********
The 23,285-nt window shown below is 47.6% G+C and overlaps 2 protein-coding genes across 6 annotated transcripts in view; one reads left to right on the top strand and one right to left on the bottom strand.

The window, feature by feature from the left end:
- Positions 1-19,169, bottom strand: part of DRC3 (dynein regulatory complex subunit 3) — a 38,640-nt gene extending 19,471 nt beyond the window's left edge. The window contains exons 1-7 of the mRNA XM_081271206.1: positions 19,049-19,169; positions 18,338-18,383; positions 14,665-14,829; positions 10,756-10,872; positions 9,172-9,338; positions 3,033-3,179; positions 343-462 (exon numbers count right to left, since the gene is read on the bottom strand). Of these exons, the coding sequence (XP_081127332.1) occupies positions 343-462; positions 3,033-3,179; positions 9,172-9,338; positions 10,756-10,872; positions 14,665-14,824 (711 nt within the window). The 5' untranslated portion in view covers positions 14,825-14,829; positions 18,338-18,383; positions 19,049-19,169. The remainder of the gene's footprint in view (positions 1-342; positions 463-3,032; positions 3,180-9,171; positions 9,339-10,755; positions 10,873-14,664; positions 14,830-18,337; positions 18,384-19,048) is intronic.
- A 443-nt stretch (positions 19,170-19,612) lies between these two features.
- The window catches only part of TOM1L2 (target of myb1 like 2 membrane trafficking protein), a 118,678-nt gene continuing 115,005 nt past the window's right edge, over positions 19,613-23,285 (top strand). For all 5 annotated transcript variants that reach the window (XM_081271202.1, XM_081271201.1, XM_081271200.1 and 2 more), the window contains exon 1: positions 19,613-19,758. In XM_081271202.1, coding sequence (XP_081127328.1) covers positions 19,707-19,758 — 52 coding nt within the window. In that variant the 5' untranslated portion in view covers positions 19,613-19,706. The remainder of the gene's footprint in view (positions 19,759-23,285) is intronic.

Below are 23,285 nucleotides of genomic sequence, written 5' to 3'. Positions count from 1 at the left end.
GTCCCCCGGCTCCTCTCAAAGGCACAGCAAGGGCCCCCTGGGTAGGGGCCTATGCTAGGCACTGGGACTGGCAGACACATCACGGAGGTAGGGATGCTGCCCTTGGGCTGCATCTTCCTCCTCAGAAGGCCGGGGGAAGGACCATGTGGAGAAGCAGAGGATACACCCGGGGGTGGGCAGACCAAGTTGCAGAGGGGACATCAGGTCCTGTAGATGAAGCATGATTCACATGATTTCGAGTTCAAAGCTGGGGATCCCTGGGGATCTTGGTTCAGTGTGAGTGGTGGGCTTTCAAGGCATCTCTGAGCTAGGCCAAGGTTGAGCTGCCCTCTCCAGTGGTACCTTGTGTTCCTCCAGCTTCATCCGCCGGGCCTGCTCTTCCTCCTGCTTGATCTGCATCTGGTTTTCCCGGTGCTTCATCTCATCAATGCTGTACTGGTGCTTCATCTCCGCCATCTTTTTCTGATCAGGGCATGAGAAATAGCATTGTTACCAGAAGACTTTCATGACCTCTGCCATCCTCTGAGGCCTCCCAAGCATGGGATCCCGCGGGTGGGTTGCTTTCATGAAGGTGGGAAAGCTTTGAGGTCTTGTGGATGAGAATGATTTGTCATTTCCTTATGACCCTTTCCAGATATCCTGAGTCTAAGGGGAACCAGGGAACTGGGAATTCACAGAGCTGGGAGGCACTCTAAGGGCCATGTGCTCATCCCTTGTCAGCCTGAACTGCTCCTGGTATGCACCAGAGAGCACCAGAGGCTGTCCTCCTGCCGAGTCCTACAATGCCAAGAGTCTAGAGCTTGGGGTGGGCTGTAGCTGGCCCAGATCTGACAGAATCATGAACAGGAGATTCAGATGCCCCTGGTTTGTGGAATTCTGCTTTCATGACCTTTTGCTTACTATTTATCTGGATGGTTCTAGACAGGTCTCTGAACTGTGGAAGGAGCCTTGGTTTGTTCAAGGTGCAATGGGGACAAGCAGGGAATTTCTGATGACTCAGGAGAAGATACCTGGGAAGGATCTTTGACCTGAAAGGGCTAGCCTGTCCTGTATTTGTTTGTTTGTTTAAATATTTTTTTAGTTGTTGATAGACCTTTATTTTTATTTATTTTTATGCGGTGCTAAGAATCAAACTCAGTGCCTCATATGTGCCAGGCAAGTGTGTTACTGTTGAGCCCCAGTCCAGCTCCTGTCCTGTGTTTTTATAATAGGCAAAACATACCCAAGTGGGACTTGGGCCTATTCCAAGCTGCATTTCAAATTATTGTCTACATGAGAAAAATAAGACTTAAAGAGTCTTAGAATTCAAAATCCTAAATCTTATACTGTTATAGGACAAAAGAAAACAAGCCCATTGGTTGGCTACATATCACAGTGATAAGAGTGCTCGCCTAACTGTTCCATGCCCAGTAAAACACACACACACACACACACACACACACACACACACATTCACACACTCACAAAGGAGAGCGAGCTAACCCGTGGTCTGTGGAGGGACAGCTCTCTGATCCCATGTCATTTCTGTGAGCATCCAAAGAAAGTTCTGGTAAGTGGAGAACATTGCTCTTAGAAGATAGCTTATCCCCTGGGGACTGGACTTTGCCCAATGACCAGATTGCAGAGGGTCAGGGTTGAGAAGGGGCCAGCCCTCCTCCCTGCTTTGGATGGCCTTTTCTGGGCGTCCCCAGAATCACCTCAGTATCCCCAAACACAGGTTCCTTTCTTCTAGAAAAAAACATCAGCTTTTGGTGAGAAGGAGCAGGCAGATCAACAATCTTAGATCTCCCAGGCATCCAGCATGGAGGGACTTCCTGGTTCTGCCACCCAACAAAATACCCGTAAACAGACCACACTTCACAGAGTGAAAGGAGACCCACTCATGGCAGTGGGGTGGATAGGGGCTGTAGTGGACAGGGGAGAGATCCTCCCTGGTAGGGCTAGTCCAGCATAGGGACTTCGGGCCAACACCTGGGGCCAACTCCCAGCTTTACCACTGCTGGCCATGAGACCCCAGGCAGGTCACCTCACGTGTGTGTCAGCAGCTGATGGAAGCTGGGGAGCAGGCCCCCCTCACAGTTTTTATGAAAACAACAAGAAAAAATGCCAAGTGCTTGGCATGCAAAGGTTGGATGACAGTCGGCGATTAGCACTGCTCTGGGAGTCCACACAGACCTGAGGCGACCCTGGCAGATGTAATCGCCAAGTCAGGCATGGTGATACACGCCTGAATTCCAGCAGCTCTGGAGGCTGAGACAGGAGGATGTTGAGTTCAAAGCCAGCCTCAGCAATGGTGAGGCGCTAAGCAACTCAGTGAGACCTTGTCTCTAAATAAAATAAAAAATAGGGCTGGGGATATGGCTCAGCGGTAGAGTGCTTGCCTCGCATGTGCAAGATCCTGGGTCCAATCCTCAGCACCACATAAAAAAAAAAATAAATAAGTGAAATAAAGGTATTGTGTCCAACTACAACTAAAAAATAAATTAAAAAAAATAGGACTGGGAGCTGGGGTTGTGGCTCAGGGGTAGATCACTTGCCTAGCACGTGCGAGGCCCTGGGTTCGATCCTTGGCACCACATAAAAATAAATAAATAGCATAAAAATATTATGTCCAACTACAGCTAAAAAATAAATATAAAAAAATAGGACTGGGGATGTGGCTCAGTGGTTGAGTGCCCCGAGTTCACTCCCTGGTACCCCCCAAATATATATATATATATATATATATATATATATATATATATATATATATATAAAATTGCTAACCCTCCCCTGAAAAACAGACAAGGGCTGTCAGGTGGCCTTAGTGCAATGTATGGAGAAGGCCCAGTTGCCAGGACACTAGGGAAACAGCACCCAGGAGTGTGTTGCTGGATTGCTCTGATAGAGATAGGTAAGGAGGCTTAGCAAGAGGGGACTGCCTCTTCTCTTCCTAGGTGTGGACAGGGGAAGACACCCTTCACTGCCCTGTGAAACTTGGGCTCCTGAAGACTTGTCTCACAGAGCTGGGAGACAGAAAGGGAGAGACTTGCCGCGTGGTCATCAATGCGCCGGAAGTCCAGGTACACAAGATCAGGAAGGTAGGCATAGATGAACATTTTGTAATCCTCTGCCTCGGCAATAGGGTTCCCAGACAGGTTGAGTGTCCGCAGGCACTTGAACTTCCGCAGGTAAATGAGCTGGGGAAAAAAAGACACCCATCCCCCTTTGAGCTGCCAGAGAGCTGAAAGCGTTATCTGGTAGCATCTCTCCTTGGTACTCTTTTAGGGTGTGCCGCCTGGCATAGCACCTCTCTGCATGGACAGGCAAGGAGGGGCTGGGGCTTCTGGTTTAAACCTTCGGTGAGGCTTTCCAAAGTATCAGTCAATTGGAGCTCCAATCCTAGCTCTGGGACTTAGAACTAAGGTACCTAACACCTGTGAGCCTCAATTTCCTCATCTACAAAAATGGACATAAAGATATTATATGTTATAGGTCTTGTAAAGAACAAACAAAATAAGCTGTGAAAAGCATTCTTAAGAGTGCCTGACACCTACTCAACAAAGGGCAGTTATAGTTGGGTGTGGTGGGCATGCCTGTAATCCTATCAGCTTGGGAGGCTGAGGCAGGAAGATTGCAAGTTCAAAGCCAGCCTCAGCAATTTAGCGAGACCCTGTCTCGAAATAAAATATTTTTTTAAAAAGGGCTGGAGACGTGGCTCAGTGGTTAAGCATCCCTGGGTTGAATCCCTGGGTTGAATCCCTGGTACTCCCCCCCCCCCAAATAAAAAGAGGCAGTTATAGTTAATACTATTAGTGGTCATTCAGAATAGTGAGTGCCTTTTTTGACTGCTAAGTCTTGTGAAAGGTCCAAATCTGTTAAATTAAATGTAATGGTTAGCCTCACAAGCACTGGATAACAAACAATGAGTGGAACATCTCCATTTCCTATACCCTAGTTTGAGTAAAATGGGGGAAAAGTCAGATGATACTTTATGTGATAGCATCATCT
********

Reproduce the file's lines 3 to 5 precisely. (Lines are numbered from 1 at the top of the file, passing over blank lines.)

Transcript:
- Positions 1-19,169, bottom strand: part of DRC3 (dynein regulatory complex subunit 3) — a 38,640-nt gene extending 19,471 nt beyond the window's left edge. The window contains exons 1-7 of the mRNA XM_081271206.1: positions 19,049-19,169; positions 18,338-18,383; positions 14,665-14,829; positions 10,756-10,872; positions 9,172-9,338; positions 3,033-3,179; positions 343-462 (exon numbers count right to left, since the gene is read on the bottom strand). Of these exons, the coding sequence (XP_081127332.1) occupies positions 343-462; positions 3,033-3,179; positions 9,172-9,338; positions 10,756-10,872; positions 14,665-14,824 (711 nt within the window). The 5' untranslated portion in view covers positions 14,825-14,829; positions 18,338-18,383; positions 19,049-19,169. The remainder of the gene's footprint in view (positions 1-342; positions 463-3,032; positions 3,180-9,171; positions 9,339-10,755; positions 10,873-14,664; positions 14,830-18,337; positions 18,384-19,048) is intronic.
- A 443-nt stretch (positions 19,170-19,612) lies between these two features.
- The window catches only part of TOM1L2 (target of myb1 like 2 membrane trafficking protein), a 118,678-nt gene continuing 115,005 nt past the window's right edge, over positions 19,613-23,285 (top strand). For all 5 annotated transcript variants that reach the window (XM_081271202.1, XM_081271201.1, XM_081271200.1 and 2 more), the window contains exon 1: positions 19,613-19,758. In XM_081271202.1, coding sequence (XP_081127328.1) covers positions 19,707-19,758 — 52 coding nt within the window. In that variant the 5' untranslated portion in view covers positions 19,613-19,706. The remainder of the gene's footprint in view (positions 19,759-23,285) is intronic.